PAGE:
Today many people have heard about the brutality and savagery of the narco-cartels. There were Mexican killings and gang shootings in 2008, but what was really surprising was the number of assassinations of high-level government officials.

In May, Edgar Milan Gomez, the acting chief of Mexico’s federal police, was gunned down. In June, Igor Labastida, the top official in charge of combating contraband, was murdered as he ate lunch. Then, in November, the interior minister and the top national security adviser and prosecutor were killed when their plane crashed near Mexico City.

These weren’t just random gang killings, they were targeted, strategic assassinations. If this happened in the United States, you would have to imagine that in the space of seven months the heads of the Federal Bureau of Investigation, the Drug Enforcement Administration, the attorney general and the national security adviser were all killed.

An Important Story. Something serious was going on. Someone was trying to break the Mexican government, and anything that affected Mexico this directly was going to affect U.S. homeland security.

I also had the opportunity to sit next to Border Patrol Agent Sal Zamora at a dinner honoring outstanding public servants, and we discussed the seriousness of the border situation and the cartels.

Then, several things came together. Anthony Kimery, our senior reporter, who lives in Oklahoma City (in part a reason for his interest in homeland security) said he wanted to go to the border because of the carnage he was hearing about there. I had the same idea and we were able to send him to meet up with Zamora and the two toured the area together.

I also had lunch with Brian Jenkins, a renowned, veteran counterterrorism analyst, when he was in Washington to discuss his new book, Will Terrorists Go Nuclear? There are a lot of people who claim to be counterterrorism experts, but Brian is the real deal, he’s truly been on the front lines, he’s looked those people in the face and he’s had access to the secrets that the rest of us can only imagine.

His full time job is as adviser to the head of the RAND Corporation. As we talked, I expressed my concern about what was going on in Mexico and he said that his next project was analyzing the situation down there, which he agreed was very grave. I asked him if he would write an article on it for us and he agreed.

Team Reporting. Kimery’s reporting would supply eyewitness “boots-on-the-ground” reporting, in an introductory story called “Savage Struggle on the Border.” Jenkins would supply the analysis of where Mexico was going in a story called “Could Mexico Fail?” but we needed reporting and analysis on how Mexico had gotten to this point, and I turned to Jana in Mexico City. She agreed to do the story that filled in the gap. She had excellent access to Mexican officials and academics and her story was called “The War for Mexico’s Future.” We now had the three parts of a series that would give the serious reader a complete picture of the situation.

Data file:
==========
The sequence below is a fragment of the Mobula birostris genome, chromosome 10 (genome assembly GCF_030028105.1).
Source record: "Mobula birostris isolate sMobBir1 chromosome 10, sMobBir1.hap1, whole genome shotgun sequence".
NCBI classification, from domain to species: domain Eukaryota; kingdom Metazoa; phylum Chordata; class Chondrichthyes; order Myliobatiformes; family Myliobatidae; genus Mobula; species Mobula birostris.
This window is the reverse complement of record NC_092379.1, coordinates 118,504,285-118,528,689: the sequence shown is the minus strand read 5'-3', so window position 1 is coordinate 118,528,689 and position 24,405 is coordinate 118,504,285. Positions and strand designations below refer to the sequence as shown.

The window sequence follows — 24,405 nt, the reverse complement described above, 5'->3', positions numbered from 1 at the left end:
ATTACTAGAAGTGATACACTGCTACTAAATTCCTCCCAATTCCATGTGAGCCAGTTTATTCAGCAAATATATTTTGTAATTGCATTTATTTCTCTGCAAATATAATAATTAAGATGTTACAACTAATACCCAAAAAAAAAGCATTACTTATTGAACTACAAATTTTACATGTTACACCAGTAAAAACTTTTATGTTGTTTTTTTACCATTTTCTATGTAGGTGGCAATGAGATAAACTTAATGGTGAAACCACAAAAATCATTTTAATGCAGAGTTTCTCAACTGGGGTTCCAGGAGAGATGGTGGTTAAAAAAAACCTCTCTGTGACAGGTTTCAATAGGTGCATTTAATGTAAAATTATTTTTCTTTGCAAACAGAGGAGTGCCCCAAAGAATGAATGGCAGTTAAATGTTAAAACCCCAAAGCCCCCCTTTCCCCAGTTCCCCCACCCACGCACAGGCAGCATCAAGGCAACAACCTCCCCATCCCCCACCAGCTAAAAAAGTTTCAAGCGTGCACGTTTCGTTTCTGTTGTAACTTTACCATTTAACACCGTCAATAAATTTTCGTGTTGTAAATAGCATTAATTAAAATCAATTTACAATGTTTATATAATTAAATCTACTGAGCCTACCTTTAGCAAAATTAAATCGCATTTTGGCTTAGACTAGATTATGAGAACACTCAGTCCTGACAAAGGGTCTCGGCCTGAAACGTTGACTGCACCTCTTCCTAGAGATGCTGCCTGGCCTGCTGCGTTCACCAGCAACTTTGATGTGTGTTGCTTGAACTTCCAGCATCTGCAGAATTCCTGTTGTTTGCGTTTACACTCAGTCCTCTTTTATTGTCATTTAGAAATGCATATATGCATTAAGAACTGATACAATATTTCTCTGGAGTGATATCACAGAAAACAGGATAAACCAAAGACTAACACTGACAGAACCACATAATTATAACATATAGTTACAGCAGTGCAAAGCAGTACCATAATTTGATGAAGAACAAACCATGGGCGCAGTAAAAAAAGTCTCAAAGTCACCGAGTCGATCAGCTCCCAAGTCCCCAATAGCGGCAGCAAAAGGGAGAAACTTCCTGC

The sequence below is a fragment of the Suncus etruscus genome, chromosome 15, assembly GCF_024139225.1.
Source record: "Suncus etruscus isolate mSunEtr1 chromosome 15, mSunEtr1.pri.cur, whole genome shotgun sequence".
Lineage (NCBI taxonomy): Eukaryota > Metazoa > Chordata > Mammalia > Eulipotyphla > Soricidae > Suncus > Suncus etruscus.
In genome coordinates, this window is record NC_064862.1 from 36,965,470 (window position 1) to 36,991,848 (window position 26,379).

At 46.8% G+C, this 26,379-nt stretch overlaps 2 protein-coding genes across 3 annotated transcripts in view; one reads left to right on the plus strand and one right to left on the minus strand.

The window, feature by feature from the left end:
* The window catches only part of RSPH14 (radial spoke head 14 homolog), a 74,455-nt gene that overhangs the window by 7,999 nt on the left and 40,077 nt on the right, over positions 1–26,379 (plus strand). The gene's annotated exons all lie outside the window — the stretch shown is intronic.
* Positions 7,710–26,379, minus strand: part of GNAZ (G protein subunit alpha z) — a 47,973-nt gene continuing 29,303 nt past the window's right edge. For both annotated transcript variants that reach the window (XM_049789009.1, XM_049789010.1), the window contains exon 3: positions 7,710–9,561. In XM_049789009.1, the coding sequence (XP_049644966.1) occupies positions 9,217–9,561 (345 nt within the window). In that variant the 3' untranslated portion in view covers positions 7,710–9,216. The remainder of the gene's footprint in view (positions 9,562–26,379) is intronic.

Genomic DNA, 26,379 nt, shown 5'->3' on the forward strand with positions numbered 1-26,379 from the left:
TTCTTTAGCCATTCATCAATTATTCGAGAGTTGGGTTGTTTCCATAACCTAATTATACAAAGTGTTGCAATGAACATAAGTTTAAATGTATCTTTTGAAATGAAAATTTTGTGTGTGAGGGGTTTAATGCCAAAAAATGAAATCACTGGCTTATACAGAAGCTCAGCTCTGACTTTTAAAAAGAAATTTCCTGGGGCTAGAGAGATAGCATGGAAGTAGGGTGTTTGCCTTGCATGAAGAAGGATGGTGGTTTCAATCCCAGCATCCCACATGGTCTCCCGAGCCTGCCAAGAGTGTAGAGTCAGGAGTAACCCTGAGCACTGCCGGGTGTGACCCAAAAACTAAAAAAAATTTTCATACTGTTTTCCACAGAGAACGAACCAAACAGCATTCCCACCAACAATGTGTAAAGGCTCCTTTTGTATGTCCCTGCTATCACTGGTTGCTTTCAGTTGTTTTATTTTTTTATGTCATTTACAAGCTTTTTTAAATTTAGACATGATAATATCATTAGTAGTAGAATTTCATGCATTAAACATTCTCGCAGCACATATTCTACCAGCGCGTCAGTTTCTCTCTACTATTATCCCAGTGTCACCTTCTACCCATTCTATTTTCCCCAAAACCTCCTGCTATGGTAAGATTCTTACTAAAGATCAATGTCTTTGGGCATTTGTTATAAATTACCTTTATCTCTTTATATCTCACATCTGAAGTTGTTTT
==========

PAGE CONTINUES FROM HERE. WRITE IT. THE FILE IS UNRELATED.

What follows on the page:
There was something more — we had the story to ourselves and it was a critical story that needed to be told and fell squarely within our mandate. In the United States, most media was taken up with the 2008 presidential election and Mexican developments weren’t even on the radar.

Frankly, by and large the American media treat Mexico as a slummy back yard and don’t take developments there seriously. It was even worse in 2008. Here was a war — and that’s what it was, a war — going on next door that could have a profound effect on the United States homeland and there was barely a word about it in the general media. It was crucial, it was dangerous and there was no one else doing it.

The series appeared in the January, February and March 2009 issues of the magazine under the collective title, “Savage Struggle on the Border.” We were very gratified by the reaction. At one congressional hearing, Anthony Placido, head of intelligence for the Drug Enforcement Administration, held up the magazine with Brian’s cover story, “Could Mexico Fail?” in order to emphasize the seriousness of the situation.

* * *

We’ve since continued our coverage of the border and the narco war in Mexico and Kimery has made another trip down there. At this point I would say that what’s going on in Mexico is more dangerous than the threat of terrorism from the Middle East.

What made this series compelling was the fact that we had an important story that hadn’t seen the light of day anywhere else, and by breaking it into three parts, we were able to examine it from three different angles. Anyone reading the whole thing will get a much fuller understanding of the overall situation and be able to put breaking news events into context. (You can see it in a special section on our website.

Keys to Series Success. If there are any secrets to a good series, I would say they are: Make sure each installment advances the reader’s understanding of the situation you’re covering. Have a great story. And examine it as completely and thoroughly as you can.

There’s another element to this that I find gratifying: In a tough economic environment, when publications are hanging on by their fingernails, it’s sometimes hard to remember that good writing and good reporting are the foundations for not just journalistic success, but commercial success as well.

The kind of people who read print publications today enjoy reading, they look to it for information and they’re willing to invest time in a well-written article. They appreciate it. As editors we have to make sure their expectations aren’t disappointed.

That raises one last point: In the struggle to survive we’re all trying to appeal to advertisers. That’s necessary for our survival and it’s the system in which we publish. However, as editors we always have to remember that the focus of our efforts is the reader, and we have to serve that reader with the best crafted and researched content we can possibly produce. Good content will result in good revenues. Nothing less will do.